Presentations, Causes and Outcomes of Drug-Induced Liver Injury in Egypt

Omkolthoum Alhaddad, Maha Elsabaawy, Eman Abdelsameea, Ayat Abdallah, Ahmed Shabaan, Nermine Ehsan, Ahmed Elrefaey, Dalia Elsabaawy, Mohsen Salama
2020 Scientific Reports  
Drug-induced liver injury (DILI) is a frequent cause of liver injury and acute liver failure. We aimed to review all hospitalized DILI cases in a tertiary Egyptian center from January 2015 through January 2016. Cases with elevated alanine aminotransferase more than 3-fold and/or alkaline phosphatase more than 2-fold the upper limit of normal value were prospectively recruited and followed for one year. Drug history, liver biopsy whenever feasible and application of Roussel Uclaf Causality
more » ... laf Causality Assessment Method (RUCAM) were the diagnostic prerequisites after exclusion of other etiologies of acute liver injury. In order of frequency, the incriminated drugs were: Diclofenac (31 cases, 41.3%), amoxicillin-clavulanate (14 cases, 18.7%), halothane toxicity (8 cases, 10.7%), ibuprofen (4 cases, 5.3%), Khat (3 cases, 4%), tramadol (3 cases, 4%), Sofosbuvir with ribavirin (2 cases, 2.7%), and acetylsalicylic acid (2 cases, 2.7%) with one offending drug in 93.3% of cases. Forty-four cases (58.7%) were males; while 56 cases (74.7%) had HCV related chronic liver disease. Thirty-two cases (42.7%) presented with pattern of hepatocellular injury, while 23 cases (30.7%) were with cholestasis, and 20 cases (20.7%) with a mixed hepatocellular/cholestatic injury. One case received a transplant (0.75%), 7 cases died (9.3%), 23 cases (30.6%) developed liver decompensation (hepatic encephalopathy and ascites), and 44 cases completely resolved (58.7%). In conclusion, Diclofenac is the commonest offender in DILI occurrence in an Egyptian cohort. Age and prothrombin concentration were the only predictors of unfavorable outcomes of DILI.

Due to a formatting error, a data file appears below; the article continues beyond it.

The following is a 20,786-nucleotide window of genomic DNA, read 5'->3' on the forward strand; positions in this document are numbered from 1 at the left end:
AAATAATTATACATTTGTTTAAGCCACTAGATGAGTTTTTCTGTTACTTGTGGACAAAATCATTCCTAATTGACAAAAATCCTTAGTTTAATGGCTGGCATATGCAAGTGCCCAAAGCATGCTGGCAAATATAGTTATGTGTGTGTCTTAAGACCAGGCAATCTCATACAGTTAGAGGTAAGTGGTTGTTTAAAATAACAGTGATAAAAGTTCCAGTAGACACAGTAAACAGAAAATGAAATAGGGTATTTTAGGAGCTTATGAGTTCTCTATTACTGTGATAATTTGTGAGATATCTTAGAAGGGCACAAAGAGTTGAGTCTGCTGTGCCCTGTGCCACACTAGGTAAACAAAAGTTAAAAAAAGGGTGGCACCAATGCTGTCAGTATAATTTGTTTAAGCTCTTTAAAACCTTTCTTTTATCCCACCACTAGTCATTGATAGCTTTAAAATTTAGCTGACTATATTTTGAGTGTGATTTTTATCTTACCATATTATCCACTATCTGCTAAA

doi:10.1038/s41598-020-61872-9 pmid:32198411 fatcat:3xn4jvli3vcuzgkm7552wskk6i